Rainbow Meadow Farms
1065 Lloyd Harrison Rd.
Snow Hill, NC 28580

(252) 523-0298
(252) 747-5000


A rich heritage and modern farming methods meet at Rainbow Meadow Farms.  Quality Dorpers for progressive shepherds - we offer unbeatable performance!

sandra@rainbowmeadowfarms.com

Our Heritage

Rainbow Meadow Farms is located in the Coastal Plain of North Carolina. The farm has been in our family since 1746 raising tobacco, corn, soybeans, cows, chickens, and, starting in 1996, Dorper sheep.

Very little money was being made on row crops, so we turned most of our two farms into pasture land and now utilize MIG practices. As we look out the kitchen window and see the sheep grazing in the pasture, we never regret that decision! We feel that raising Dorper and Katahdin sheep will be what helps us to keep the family farm profitable for the next generation.

Dorpers at Rainbow Meadow Farms

Besides the development of the Rainbow Meadow Farms Dorper stud, our goal is to increase our pasture land to enable us to run 500 head of Katahdin and F1 Dorper/Katahdin ewes for market lamb production, using Dorper and White Dorper rams as terminal sires. There is a great ethnic and fine restaurant market on the east coast of the United States desiring those 70-90 lb lambs.

Eastern North Carolina family farms are struggling, with commodity prices for grains at an all time low and with tobacco poundage being cut every year. There is a strong need for farmers to be able to produce a product at a profit. We feel that the answer for some of these farmers could be raising market lambs for the ethnic and fine restaurant market that is already in place.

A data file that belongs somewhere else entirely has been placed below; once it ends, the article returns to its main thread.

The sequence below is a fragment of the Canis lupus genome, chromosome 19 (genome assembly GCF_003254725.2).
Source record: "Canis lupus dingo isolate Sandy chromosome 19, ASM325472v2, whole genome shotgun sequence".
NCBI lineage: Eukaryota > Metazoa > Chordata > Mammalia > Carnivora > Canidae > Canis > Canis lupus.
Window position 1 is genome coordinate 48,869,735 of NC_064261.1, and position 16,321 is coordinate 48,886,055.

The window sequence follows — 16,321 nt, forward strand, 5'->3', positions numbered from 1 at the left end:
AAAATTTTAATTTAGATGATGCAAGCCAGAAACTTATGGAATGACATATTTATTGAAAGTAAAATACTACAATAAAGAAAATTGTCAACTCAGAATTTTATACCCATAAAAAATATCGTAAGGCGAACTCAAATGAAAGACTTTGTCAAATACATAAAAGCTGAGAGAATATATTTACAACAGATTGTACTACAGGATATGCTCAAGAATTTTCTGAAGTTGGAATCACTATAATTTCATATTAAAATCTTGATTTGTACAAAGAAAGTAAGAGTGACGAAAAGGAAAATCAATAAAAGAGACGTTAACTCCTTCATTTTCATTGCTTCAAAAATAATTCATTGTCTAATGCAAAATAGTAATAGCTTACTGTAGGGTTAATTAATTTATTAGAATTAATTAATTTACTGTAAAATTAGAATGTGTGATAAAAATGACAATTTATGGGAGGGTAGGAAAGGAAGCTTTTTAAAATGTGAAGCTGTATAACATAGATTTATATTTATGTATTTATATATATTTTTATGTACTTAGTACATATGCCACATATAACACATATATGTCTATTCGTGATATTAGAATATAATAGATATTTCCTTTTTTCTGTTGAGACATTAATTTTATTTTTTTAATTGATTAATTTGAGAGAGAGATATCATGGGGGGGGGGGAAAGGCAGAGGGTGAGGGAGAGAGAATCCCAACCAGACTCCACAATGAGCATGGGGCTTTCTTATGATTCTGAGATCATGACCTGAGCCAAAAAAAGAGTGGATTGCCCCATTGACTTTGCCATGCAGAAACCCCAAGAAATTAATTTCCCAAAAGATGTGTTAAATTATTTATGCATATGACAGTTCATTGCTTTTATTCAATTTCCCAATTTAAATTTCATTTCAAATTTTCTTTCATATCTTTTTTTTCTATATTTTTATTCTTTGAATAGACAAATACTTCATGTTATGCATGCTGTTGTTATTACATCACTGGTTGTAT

In our opinion the Dorper has the capacity to play a vital part in supplying that market due to the breed's ability for fast, early growth on grass and milk therefore requiring less capital outlay per lamb crop produced thus increasing one's net profit. We are working on a grass roots project that we hope will enable us to direct market our lambs as well as encourage other struggling family farmers in our area to raise Dorper crossbred lambs for this specialty market.

 

Our Management Practices

The Dorper breed was developed for the arid regions of South Africa but has proven that it is adaptable to many conditions throughout the world. The rams are known to be early maturing and can breed as early as 100 days. I have personally seen them being used for breeding purposes at 5 months on select ewes. Dorpers are known to have an extended breeding season, so three lamb crops in two years is possible. They have a high fecundity and multiple births are the norm. In South Africa, under intensive conditions, Dorpers are consistently producing 150-180% lamb crop. On our farm, where there is a much better quality of grazing, we are getting 200% lamb crop after the first lambing.

We like to lamb in two groups starting in October and going through February. We have our best grazing that time of year with Matua bromegrass and ryegrass/rye/oats pasture mix. By lambing this time of year we don't have as many parasite problems in our young lambs.

Dorpers have the capability to breed year round and we have done that in the past and perhaps will again in the future. However our experience is that the hot, humid climate of eastern North Carolina summers (June, July and August) are not conducive to the fast early lamb growth that we would like to see. Therefore, at this time we have opted not to lamb during these months.

We rotate paddocks nearly daily and also rotate pastures. We also have about 60 head of cattle that we graze behind our sheep. Grazing the cattle behind the sheep helps to break the cycle and reduce the parasite load on our pastures.

One of our goals for selecting replacement ewes will be parasite resistance. Where we live in eastern North Carolina, Haemonchus contortus is our most formidable foe. We have to worm the young lambs every 30 days, but at around 5 months, we see the parasite resistance start to kick in our lambs.

 

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